As an aside, we have regularly pointed out that although inflation hit a 41-year high in mid-2022, this is not a repeat of the persistent stagflation era of the 1970s. Among other numerous differences, during the lead-in to that era, government outlays had fueled a two-decade acceleration in M2 money supply. In this cycle, there was only a short one-year surge in federal outlays and M2 growth. The Fed understands the distinctions; however, they have been clear in expressing a desire to avoid the fits and starts of monetary policy that characterized the era of the 1970s—which in turn fueled fits and starts of inflation. That ultimately led to Fed Chair Paul Volcker to have to "pull a Paul Volcker" and tighten to such a degree as to bring on back-to-back recessions in the early 1980s.
Inflation and financial conditions at odds?
Using both three- and six-month annualized changes, shown below, it's clear that the trend of inflation is heading lower for both the headline and core Consumer Price Indexes (CPI). Even the sticky shelter component of the CPI should begin to roll over—perhaps as early as the first quarter of 2023—due to the fact that many real-time rental indexes (like those from Zillow, Real Page, etc.) have already decisively moved lower.
Promising trends in CPI
Source: Charles Schwab, Bloomberg, Bureau of Labor Statistics, as of 10/31/2022.
We are fond of pointing out that when it comes to economic/inflation data (especially as it relates to stock market behavior), "better or worse typically matters more than good or bad." However, in the case of inflation and interest rates, levels pose ongoing risks for the economy in 2023, especially via the connection point of housing, but also as it relates to rising federal debt servicing costs. As shown below, U.S. government outlays on net interest expense have surged over the past year. Whereas concerns about the sustainability of government debt took a back seat for a while to COVID and inflation concerns, we expect this will become a larger part of the conversation in 2023.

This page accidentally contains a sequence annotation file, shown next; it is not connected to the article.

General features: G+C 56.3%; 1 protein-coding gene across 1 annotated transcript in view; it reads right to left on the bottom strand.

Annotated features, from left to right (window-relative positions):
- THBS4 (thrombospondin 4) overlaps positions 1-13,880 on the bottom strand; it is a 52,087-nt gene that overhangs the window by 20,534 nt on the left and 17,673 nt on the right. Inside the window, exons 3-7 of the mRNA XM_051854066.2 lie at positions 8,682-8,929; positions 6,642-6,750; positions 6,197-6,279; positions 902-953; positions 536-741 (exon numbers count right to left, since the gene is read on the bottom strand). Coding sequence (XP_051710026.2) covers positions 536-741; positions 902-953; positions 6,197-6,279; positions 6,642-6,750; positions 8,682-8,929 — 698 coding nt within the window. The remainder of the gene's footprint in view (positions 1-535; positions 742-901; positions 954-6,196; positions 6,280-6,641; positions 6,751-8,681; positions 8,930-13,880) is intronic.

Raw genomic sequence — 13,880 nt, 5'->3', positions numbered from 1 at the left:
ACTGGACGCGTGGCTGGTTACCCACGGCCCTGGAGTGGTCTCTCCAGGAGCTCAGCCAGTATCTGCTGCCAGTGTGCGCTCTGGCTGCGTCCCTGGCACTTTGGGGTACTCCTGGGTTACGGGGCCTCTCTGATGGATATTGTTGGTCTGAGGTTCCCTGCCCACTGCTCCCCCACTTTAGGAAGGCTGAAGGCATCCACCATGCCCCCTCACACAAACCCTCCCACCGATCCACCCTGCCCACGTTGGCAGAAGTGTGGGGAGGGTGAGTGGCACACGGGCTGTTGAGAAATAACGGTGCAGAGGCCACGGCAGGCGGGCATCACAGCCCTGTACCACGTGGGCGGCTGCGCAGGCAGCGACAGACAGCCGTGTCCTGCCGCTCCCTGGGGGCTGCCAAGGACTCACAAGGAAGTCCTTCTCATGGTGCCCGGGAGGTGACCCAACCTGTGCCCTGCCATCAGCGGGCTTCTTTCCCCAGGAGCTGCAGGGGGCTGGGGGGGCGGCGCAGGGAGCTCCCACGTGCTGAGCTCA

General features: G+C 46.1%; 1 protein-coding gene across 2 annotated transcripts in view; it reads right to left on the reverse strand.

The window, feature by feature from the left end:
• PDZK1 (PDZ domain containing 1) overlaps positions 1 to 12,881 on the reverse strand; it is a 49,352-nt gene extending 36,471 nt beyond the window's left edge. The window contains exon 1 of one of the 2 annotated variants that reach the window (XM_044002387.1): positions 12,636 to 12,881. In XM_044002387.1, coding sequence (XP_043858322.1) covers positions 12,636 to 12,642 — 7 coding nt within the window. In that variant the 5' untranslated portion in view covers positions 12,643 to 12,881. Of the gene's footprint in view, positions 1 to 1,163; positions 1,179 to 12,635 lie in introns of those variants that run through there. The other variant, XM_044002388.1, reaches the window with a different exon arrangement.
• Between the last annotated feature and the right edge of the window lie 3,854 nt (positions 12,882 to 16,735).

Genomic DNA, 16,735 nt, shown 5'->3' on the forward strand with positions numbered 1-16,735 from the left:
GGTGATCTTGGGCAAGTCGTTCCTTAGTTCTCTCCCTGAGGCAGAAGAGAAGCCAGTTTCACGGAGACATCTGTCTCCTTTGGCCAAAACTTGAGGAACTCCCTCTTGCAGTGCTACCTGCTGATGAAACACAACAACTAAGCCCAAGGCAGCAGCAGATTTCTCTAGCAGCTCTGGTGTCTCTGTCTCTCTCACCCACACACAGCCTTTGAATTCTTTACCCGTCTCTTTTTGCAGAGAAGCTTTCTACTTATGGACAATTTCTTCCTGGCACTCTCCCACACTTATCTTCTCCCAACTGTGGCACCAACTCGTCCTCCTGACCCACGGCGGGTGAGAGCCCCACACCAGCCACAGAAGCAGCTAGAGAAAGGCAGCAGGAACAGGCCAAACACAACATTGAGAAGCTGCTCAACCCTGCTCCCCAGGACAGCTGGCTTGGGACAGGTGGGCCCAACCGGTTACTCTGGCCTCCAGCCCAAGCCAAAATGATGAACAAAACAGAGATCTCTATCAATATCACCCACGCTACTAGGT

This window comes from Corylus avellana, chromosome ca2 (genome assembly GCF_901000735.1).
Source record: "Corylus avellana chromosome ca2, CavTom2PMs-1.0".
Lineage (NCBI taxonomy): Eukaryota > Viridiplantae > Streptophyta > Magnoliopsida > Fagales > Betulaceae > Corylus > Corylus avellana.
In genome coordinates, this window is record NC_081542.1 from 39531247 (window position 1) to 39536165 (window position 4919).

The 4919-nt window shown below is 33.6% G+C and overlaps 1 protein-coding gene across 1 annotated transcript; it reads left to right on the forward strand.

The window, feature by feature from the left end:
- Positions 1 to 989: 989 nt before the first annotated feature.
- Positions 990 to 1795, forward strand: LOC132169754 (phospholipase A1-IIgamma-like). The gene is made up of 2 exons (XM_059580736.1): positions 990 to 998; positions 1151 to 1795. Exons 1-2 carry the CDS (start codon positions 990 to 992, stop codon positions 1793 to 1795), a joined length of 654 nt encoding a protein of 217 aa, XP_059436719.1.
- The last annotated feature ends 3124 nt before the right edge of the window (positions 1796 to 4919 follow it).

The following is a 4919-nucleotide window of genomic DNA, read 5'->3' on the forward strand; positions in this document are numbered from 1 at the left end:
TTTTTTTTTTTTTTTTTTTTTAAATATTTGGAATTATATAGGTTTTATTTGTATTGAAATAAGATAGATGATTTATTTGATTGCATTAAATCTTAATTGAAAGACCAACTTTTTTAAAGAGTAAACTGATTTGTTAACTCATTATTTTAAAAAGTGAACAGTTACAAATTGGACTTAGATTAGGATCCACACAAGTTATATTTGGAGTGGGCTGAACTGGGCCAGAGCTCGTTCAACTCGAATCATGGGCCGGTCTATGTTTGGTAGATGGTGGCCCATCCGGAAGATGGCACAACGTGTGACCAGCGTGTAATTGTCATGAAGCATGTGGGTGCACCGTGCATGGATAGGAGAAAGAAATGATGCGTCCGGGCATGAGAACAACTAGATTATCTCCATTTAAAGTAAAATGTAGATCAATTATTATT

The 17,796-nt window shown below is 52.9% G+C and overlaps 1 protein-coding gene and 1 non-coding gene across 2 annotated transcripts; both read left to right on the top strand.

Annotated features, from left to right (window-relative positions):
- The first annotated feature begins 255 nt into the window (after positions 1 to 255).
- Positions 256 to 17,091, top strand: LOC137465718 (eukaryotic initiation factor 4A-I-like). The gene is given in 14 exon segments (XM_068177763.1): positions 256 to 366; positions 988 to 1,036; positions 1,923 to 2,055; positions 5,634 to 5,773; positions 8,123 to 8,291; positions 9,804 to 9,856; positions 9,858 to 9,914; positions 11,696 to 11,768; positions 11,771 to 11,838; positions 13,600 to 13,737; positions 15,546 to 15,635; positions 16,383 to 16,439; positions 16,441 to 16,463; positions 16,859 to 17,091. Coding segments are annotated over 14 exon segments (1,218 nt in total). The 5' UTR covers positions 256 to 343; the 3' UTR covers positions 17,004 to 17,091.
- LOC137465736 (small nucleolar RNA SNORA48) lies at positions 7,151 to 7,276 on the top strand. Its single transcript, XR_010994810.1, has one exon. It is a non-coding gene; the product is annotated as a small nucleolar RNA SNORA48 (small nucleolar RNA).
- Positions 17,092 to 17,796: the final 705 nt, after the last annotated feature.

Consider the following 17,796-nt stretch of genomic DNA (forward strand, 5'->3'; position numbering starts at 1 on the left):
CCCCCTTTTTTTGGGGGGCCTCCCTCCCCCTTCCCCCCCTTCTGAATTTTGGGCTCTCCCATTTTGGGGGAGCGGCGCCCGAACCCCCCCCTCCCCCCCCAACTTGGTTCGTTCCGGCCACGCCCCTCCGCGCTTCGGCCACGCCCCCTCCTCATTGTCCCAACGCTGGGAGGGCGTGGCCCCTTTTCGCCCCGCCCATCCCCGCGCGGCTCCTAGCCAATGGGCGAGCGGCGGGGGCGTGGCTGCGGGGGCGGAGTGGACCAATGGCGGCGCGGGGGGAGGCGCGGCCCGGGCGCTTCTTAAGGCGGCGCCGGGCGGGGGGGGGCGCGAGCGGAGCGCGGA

Government's debt burden
Source: Charles Schwab, Bloomberg, as of 10/31/2022.
More Fed calls?
In the meantime, a near-term rub for the Fed has been the loosening of financial conditions, shown below—decidedly not what the Fed wants to see while trying to bring inflation down toward the 2% target. What we may continue to see, at least in the early part of 2023, is the emergence of what we've been labeling the "Fed call." As a reminder, there was historically the assumption of a "Fed put," given the several times the Fed stepped in either via jawboning (specific dovish language in speeches or press conferences), or via an actual shift to looser policy, due to riots in the financial markets.
It's different this time. The Fed has been distinguishing between financial market volatility and financial system instability, with only the latter likely to trigger a shift in policy. In fact, for now, a weaker equity market helping to tighten financial conditions (not to mention rein in speculative excess) is a feature of Fed policy, not a bug. Assuming a continuation of the year-end rally that began in mid-October, the Fed may be forced to push back on related enthusiasm (a "Fed call") if financial conditions continue to loosen. This is precisely what happened last August when Powell had to "talk down" the stock market's enthusiasm around a perceived coming pivot by the Fed.